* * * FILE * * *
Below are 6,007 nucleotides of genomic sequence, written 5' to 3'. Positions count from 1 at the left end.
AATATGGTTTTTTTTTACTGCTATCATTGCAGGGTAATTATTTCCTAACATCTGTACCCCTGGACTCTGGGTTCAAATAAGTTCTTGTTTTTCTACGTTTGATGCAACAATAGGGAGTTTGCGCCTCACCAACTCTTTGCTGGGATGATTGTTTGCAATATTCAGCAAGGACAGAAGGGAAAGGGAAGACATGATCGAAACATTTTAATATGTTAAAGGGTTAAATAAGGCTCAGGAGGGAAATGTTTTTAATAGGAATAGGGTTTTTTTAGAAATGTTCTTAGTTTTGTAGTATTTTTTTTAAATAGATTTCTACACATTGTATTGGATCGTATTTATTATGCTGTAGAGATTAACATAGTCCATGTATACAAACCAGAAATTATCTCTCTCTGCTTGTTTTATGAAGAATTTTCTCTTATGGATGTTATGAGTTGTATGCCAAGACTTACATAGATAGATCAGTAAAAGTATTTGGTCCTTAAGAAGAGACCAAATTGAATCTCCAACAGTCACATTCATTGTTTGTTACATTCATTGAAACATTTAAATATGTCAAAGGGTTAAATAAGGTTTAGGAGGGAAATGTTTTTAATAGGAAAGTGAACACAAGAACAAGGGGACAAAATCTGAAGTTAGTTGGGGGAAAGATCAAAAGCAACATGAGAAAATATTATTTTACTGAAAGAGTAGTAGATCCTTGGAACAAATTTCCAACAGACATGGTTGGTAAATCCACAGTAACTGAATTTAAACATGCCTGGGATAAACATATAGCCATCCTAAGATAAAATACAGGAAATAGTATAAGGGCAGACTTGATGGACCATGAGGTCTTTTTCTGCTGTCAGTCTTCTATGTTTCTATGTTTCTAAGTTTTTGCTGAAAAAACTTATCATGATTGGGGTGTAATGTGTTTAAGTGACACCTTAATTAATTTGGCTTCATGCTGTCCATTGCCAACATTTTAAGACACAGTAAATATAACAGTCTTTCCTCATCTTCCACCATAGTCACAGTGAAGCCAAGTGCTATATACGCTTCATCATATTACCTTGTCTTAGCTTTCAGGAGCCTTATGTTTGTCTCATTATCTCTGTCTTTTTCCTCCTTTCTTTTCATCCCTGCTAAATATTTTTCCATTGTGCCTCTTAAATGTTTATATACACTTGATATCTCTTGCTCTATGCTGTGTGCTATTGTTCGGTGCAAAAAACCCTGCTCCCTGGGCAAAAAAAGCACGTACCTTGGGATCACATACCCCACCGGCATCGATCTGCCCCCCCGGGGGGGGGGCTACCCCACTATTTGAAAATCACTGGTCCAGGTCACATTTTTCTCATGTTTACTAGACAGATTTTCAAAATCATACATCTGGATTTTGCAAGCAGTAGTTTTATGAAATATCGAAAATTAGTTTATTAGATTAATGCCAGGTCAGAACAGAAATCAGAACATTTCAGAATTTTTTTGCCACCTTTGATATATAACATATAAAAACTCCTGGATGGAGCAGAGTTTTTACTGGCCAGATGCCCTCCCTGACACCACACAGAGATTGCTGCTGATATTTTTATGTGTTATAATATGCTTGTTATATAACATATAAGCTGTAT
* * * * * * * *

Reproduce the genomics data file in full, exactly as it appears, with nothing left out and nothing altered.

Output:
Below are 6,007 nucleotides of genomic sequence, written 5' to 3'. Positions count from 1 at the left end.
AATATGGTTTTTTTTTACTGCTATCATTGCAGGGTAATTATTTCCTAACATCTGTACCCCTGGACTCTGGGTTCAAATAAGTTCTTGTTTTTCTACGTTTGATGCAACAATAGGGAGTTTGCGCCTCACCAACTCTTTGCTGGGATGATTGTTTGCAATATTCAGCAAGGACAGAAGGGAAAGGGAAGACATGATCGAAACATTTTAATATGTTAAAGGGTTAAATAAGGCTCAGGAGGGAAATGTTTTTAATAGGAATAGGGTTTTTTTAGAAATGTTCTTAGTTTTGTAGTATTTTTTTTAAATAGATTTCTACACATTGTATTGGATCGTATTTATTATGCTGTAGAGATTAACATAGTCCATGTATACAAACCAGAAATTATCTCTCTCTGCTTGTTTTATGAAGAATTTTCTCTTATGGATGTTATGAGTTGTATGCCAAGACTTACATAGATAGATCAGTAAAAGTATTTGGTCCTTAAGAAGAGACCAAATTGAATCTCCAACAGTCACATTCATTGTTTGTTACATTCATTGAAACATTTAAATATGTCAAAGGGTTAAATAAGGTTTAGGAGGGAAATGTTTTTAATAGGAAAGTGAACACAAGAACAAGGGGACAAAATCTGAAGTTAGTTGGGGGAAAGATCAAAAGCAACATGAGAAAATATTATTTTACTGAAAGAGTAGTAGATCCTTGGAACAAATTTCCAACAGACATGGTTGGTAAATCCACAGTAACTGAATTTAAACATGCCTGGGATAAACATATAGCCATCCTAAGATAAAATACAGGAAATAGTATAAGGGCAGACTTGATGGACCATGAGGTCTTTTTCTGCTGTCAGTCTTCTATGTTTCTATGTTTCTAAGTTTTTGCTGAAAAAACTTATCATGATTGGGGTGTAATGTGTTTAAGTGACACCTTAATTAATTTGGCTTCATGCTGTCCATTGCCAACATTTTAAGACACAGTAAATATAACAGTCTTTCCTCATCTTCCACCATAGTCACAGTGAAGCCAAGTGCTATATACGCTTCATCATATTACCTTGTCTTAGCTTTCAGGAGCCTTATGTTTGTCTCATTATCTCTGTCTTTTTCCTCCTTTCTTTTCATCCCTGCTAAATATTTTTCCATTGTGCCTCTTAAATGTTTATATACACTTGATATCTCTTGCTCTATGCTGTGTGCTATTGTTCGGTGCAAAAAACCCTGCTCCCTGGGCAAAAAAAGCACGTACCTTGGGATCACATACCCCACCGGCATCGATCTGCCCCCCCGGGGGGGGGGCTACCCCACTATTTGAAAATCACTGGTCCAGGTCACATTTTTCTCATGTTTACTAGACAGATTTTCAAAATCATACATCTGGATTTTGCAAGCAGTAGTTTTATGAAATATCGAAAATTAGTTTATTAGATTAATGCCAGGTCAGAACAGAAATCAGAACATTTCAGAATTTTTTTGCCACCTTTGATATATAACATATAAAAACTCCTGGATGGAGCAGAGTTTTTACTGGCCAGATGCCCTCCCTGACACCACACAGAGATTGCTGCTGATATTTTTATGTGTTATAATATGCTTGTTATATAACATATAAGCTGTAT